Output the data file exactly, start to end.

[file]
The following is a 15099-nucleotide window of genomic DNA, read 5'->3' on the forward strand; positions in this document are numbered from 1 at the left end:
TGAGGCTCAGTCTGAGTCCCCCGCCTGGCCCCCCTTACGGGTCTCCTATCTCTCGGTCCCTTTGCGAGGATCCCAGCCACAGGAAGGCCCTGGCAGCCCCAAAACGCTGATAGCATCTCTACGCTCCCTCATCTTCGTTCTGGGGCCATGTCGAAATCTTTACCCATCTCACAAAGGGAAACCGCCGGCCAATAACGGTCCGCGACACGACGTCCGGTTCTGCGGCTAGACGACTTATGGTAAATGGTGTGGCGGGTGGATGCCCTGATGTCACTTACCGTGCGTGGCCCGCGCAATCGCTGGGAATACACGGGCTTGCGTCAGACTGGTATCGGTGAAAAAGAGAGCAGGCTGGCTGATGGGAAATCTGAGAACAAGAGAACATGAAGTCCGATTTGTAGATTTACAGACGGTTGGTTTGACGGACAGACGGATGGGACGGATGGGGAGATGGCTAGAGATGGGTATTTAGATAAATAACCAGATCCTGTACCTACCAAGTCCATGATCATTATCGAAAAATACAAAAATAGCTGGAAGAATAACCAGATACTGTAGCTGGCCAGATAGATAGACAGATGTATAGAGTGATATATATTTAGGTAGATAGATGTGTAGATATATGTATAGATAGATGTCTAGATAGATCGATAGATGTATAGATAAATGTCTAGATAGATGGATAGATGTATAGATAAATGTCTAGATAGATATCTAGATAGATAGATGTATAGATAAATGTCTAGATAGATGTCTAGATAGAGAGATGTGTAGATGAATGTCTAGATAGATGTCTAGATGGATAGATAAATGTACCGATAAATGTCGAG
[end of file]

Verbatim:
The following is a 15099-nucleotide window of genomic DNA, read 5'->3' on the forward strand; positions in this document are numbered from 1 at the left end:
TGAGGCTCAGTCTGAGTCCCCCGCCTGGCCCCCCTTACGGGTCTCCTATCTCTCGGTCCCTTTGCGAGGATCCCAGCCACAGGAAGGCCCTGGCAGCCCCAAAACGCTGATAGCATCTCTACGCTCCCTCATCTTCGTTCTGGGGCCATGTCGAAATCTTTACCCATCTCACAAAGGGAAACCGCCGGCCAATAACGGTCCGCGACACGACGTCCGGTTCTGCGGCTAGACGACTTATGGTAAATGGTGTGGCGGGTGGATGCCCTGATGTCACTTACCGTGCGTGGCCCGCGCAATCGCTGGGAATACACGGGCTTGCGTCAGACTGGTATCGGTGAAAAAGAGAGCAGGCTGGCTGATGGGAAATCTGAGAACAAGAGAACATGAAGTCCGATTTGTAGATTTACAGACGGTTGGTTTGACGGACAGACGGATGGGACGGATGGGGAGATGGCTAGAGATGGGTATTTAGATAAATAACCAGATCCTGTACCTACCAAGTCCATGATCATTATCGAAAAATACAAAAATAGCTGGAAGAATAACCAGATACTGTAGCTGGCCAGATAGATAGACAGATGTATAGAGTGATATATATTTAGGTAGATAGATGTGTAGATATATGTATAGATAGATGTCTAGATAGATCGATAGATGTATAGATAAATGTCTAGATAGATGGATAGATGTATAGATAAATGTCTAGATAGATATCTAGATAGATAGATGTATAGATAAATGTCTAGATAGATGTCTAGATAGAGAGATGTGTAGATGAATGTCTAGATAGATGTCTAGATGGATAGATAAATGTACCGATAAATGTCGAG